The insight gained from the Policy Research Brief has allowed the SSFPA to highlight several issues within the food industry that negatively affect food entrepreneurs. To address these issues, the SSFPA has created an “Entrepreneurial Ecosystem of Support” model that encompasses all of the components necessary for food entrepreneurs to thrive. This model will be built out by creating a national network of partners to provide support for each component.
Leadership: The SSFPA brings the message from our membership to a wide variety of fora. The SSFPA has built new programs and systems to benefit our members as well as become involved in system advocacy and development. Importantly, there is growing recognition of the need for the food system to address critical challenges: climate change, increased nutritional value in food products, equity towards producers and workers, etc.
Partnership: The SSFPA is a small and nimble organization with a substantial track record. An early realization was that instead of building a top-heavy organization, we would go faster and further through creating partnerships with organizations with compatible values that have the strengths needed by our members. Current funding partners include Carleton University, Vancity Community Investment Bank, BC Ministry of Agriculture, WeBC, Women and Gender Equality Canada, and more.
Incubation: The SSFPA has created many tools and programs to help people who wish to create a food business. To demonstrate the importance of a well-supported Incubation Phase, we developed virtual training in partnership with Mission Skills Centre Society and together have found funding to offer a suite of training programs.
Acceleration: A start-up food enterprise that attracts a new and large demand too often finds the leap into the commercial market brings several critical challenges: They need to upgrade their recipe and get assistance from a Food Technologist to build their nutritional table, best before date etc. They need to find or try and create a processing facility that can produce a much greater quantity of packaged and labeled products. They need to create new distribution networks. All of this requires the SSFP to learn new skills, hire staff, find money, and build management capacity. There are a few Accelerator Programs offered across Canada, but we wish to see an ongoing program of support. In partnership with Farm Food Drink, we were able to launch a pilot specialty accelerator program “Food Business REFRESH” that proved the merits of this kind of support.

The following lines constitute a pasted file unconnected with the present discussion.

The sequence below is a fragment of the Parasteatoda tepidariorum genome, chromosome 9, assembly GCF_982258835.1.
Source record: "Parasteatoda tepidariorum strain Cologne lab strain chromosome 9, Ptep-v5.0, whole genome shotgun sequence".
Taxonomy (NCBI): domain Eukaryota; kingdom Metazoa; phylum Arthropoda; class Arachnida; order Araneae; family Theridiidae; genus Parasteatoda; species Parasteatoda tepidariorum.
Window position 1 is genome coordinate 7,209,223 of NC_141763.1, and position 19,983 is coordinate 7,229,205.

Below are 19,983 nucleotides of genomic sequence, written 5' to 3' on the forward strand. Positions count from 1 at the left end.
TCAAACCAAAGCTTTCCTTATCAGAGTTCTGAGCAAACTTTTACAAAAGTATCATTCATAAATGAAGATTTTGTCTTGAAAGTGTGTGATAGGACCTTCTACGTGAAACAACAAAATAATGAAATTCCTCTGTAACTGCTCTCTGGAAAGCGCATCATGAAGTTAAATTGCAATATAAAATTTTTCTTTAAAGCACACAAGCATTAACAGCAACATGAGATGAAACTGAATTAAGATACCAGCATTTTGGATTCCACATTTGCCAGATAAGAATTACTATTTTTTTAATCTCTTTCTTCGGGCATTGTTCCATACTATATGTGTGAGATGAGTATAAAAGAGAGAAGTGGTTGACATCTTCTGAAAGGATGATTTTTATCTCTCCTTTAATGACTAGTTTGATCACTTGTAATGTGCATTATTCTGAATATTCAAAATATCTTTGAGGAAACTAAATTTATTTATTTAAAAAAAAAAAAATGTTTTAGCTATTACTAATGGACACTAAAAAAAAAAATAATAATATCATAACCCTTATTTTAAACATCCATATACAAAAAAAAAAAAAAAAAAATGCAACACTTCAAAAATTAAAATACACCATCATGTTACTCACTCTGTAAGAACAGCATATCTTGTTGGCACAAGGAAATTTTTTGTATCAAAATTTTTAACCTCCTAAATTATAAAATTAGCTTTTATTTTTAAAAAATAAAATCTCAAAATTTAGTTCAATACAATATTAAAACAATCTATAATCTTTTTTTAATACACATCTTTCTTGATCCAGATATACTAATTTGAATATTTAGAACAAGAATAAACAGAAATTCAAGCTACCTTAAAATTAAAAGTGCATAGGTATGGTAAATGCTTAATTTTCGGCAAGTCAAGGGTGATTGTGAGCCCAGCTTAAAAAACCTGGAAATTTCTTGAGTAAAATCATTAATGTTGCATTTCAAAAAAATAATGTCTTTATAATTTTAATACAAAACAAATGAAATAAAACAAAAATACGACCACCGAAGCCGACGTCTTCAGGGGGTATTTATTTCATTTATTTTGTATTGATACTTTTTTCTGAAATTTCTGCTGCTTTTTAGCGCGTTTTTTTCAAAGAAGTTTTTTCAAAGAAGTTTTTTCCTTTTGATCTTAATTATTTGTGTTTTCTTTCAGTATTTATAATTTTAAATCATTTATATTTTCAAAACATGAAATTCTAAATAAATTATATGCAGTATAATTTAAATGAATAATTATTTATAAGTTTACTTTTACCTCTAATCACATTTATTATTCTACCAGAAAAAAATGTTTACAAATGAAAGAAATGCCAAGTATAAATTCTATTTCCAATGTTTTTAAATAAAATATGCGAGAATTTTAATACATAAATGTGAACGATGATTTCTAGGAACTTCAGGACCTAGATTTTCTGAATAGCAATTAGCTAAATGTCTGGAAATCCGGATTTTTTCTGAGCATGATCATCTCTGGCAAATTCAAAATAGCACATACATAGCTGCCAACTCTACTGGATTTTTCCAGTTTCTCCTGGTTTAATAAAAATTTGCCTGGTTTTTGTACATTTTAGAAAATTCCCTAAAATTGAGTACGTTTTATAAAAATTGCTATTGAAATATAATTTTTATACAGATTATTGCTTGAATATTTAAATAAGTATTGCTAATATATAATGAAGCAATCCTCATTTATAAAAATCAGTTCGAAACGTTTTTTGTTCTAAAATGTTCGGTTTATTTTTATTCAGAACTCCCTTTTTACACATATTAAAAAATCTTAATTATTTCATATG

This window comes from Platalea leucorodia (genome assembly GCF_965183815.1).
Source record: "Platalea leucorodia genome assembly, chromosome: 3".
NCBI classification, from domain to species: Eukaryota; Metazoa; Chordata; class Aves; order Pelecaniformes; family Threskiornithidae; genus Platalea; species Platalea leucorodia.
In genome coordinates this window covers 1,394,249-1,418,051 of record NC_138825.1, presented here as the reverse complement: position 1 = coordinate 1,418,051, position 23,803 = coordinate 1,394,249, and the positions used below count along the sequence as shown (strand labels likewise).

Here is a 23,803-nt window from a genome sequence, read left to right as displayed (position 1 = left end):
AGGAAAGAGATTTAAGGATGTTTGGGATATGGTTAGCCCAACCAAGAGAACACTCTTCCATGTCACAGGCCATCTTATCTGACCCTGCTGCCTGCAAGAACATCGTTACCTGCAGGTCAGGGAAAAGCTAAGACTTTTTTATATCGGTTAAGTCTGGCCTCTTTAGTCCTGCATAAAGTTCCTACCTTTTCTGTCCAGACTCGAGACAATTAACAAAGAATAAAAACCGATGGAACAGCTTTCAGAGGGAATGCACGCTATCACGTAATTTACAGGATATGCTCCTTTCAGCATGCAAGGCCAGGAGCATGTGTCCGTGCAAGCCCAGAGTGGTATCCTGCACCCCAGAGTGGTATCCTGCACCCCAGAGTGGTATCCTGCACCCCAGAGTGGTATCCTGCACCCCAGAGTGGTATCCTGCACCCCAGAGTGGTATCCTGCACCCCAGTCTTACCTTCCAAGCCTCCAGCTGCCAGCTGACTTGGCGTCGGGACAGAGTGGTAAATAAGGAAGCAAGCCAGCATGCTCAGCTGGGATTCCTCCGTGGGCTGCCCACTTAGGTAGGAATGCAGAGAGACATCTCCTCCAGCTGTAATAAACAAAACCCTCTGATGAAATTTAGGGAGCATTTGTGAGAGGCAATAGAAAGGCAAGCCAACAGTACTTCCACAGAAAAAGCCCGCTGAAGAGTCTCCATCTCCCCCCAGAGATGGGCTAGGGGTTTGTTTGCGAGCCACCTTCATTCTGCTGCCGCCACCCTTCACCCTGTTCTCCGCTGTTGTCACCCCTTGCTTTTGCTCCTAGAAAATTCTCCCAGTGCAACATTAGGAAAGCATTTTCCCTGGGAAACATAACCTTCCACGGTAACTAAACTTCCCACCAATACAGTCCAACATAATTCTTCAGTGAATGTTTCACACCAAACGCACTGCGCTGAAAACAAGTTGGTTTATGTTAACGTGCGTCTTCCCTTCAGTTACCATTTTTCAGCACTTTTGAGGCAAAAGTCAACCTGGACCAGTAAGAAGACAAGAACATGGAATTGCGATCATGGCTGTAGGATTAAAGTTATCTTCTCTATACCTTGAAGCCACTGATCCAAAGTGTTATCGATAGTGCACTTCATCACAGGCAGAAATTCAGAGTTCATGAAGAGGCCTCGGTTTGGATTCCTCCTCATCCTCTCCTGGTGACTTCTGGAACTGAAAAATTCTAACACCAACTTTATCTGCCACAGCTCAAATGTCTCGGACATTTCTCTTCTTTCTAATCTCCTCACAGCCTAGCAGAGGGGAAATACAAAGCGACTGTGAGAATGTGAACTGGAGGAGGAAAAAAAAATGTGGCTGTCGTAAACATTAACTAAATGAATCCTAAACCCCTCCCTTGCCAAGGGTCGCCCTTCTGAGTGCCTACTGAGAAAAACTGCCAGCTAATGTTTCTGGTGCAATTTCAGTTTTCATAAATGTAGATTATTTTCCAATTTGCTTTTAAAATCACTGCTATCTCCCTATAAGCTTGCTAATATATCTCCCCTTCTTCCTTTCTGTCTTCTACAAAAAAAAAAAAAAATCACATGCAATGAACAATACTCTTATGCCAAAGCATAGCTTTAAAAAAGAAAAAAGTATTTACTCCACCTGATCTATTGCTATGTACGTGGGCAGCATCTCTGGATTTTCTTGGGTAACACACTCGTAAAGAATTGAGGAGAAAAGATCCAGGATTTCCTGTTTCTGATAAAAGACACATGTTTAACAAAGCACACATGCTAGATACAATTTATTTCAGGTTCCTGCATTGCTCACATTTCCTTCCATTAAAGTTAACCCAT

Access to Finance: The SSFPA is working on creating a Peer Lending Program to support women’s start-up ventures. We are also working on investment pool for food businesses that is gender, diversity, and rurality intelligent with SVX. We also recognize that there is a huge need for investment in food manufacturing infrastructure. These issues have been documented and reported over and over again.
Market Development: Pivoting to cope with COVID 19, increased online markets are emerging. The SSFPA has established its own online market- Buy BC Food and Drink. This allows SSFPA members to have their own virtual storefronts where they can sell products both commercially and wholesale. Plans for a national version of the site are underway.
Regional Infrastructure: Most communities across Canada used to have factories for processing locally produced or gathered inputs. The corporatization of the food system gradually destroyed them through mergers, acquisitions, or price wars. The result is that consumers are mostly reliant on food processed by large conglomerate companies (Agropoly_BerneDeclaration). However, COVID 19 revealed the vulnerability of these huge, centralized manufacturing systems. Rebuilding regional infrastructure now makes sense. The SSFPA has been involved with the BC Ministry of Agriculture, Food and Fisheries in the launch of the Food Hub program in BC which is a step in the direction of rebuilding local and regional food production capacity. Much more needs to be done. Some of our members have had such great success that they have been able to finance building their own processing facilities. Another idea would be for a group of SSFPs in one region to get together to create a cooperative manufacturing facility.
AGRI-Tech: Technologies at every level of the economy are ‘disrupting’ the industrial-based economy. Technologies are emerging in the food system from business services such as online shopping to the emergence of cell-based meat alternatives, new protein sources, and non-dairy milk products, for example. Some of these new technological solutions can benefit the work of farmers and small-scale food processors. The SSFPA is investigating these new methodologies and considering how best to support our members. We are part of the new ‘Agri-Tech Engine’ led by Bioenterprise (see https://bioenterprise.ca). We recognize that many of our members are already innovators at the leading edge of technological evolution. Check out a webinar by the Abbotsford Tech District focusing on the ‘future of food’ to learn more.
Research, Policy, and Innovation: The more we learn about how food entrepreneurship affects women, the more we learn about the problems inherent in the food system. In collaboration with five Canadian universities, the SSFPA has prepared a policy brief that details the challenges faced by all small scale food processors, as well as those faced specifically by women and other equity-deserving groups. Many questions emerge as the food system realigns and changes based on climate, equity, and financial challenges. The United Nations is challenging everyone to adopt and implement sustainability standards through their ESG protocol. ‘Environmental, Social and Governance concerns need to be addressed if food system development is to lead us to a healthier, equitable, and sustainable future.